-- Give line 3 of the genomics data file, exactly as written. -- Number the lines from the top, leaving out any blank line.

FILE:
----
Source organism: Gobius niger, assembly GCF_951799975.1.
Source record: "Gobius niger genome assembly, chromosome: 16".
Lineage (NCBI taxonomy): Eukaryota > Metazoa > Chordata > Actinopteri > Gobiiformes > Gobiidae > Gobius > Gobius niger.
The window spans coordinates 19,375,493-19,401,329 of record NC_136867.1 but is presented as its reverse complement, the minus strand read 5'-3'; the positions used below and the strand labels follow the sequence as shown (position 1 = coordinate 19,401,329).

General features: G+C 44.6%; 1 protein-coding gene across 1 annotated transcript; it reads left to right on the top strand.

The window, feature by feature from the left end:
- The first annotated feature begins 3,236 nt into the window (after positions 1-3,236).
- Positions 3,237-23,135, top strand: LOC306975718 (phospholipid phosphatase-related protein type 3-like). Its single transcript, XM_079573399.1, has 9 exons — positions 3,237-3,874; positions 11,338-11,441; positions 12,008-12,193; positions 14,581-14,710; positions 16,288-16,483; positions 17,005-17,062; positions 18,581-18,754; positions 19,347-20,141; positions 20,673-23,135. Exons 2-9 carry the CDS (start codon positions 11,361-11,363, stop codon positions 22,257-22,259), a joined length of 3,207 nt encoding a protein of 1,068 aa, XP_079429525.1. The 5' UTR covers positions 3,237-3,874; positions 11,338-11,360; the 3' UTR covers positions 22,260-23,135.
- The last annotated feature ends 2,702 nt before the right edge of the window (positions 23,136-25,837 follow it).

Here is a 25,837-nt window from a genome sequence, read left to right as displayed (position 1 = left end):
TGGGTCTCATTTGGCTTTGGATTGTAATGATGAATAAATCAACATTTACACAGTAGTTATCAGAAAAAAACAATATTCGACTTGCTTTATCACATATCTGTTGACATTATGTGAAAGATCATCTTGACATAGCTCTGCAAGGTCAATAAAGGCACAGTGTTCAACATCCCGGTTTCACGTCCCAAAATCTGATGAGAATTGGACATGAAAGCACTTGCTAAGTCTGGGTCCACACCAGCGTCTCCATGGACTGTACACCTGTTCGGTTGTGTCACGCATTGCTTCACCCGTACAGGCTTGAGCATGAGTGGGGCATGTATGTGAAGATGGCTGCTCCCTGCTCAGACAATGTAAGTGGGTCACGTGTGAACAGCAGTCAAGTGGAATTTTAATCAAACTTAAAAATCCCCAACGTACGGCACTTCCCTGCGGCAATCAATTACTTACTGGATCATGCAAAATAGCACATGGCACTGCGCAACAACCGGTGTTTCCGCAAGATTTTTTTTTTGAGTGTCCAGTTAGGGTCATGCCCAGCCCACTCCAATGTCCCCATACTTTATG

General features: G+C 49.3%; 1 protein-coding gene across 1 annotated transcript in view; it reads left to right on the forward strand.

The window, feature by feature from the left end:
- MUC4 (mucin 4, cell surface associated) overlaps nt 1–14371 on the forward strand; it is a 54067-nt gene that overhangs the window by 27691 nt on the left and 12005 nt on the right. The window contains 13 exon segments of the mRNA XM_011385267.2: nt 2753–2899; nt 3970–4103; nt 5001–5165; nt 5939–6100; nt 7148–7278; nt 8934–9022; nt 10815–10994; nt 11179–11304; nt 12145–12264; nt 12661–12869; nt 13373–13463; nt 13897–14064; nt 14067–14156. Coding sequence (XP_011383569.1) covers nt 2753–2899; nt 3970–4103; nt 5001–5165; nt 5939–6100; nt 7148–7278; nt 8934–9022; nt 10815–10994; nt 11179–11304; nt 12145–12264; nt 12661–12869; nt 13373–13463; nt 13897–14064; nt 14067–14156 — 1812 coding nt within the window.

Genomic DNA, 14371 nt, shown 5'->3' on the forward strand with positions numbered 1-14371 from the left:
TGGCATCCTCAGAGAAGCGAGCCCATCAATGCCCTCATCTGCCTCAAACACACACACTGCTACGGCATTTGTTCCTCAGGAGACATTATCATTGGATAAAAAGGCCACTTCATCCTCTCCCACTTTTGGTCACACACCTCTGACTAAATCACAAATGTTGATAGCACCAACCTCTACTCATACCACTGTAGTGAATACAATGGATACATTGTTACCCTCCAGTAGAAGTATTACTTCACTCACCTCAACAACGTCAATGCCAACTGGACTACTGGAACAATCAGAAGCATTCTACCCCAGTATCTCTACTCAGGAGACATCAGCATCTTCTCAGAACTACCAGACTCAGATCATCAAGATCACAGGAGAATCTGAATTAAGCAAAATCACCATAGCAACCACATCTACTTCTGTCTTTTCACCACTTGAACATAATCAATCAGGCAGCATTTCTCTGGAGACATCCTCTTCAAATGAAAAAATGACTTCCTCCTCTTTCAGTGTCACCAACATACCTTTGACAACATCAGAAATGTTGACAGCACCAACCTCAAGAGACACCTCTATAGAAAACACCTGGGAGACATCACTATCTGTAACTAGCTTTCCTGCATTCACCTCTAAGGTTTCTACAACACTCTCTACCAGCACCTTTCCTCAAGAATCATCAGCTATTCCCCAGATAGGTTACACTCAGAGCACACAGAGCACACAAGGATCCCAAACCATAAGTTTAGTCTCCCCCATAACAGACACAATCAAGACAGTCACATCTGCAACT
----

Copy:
Lineage (NCBI taxonomy): Eukaryota > Metazoa > Chordata > Actinopteri > Gobiiformes > Gobiidae > Gobius > Gobius niger.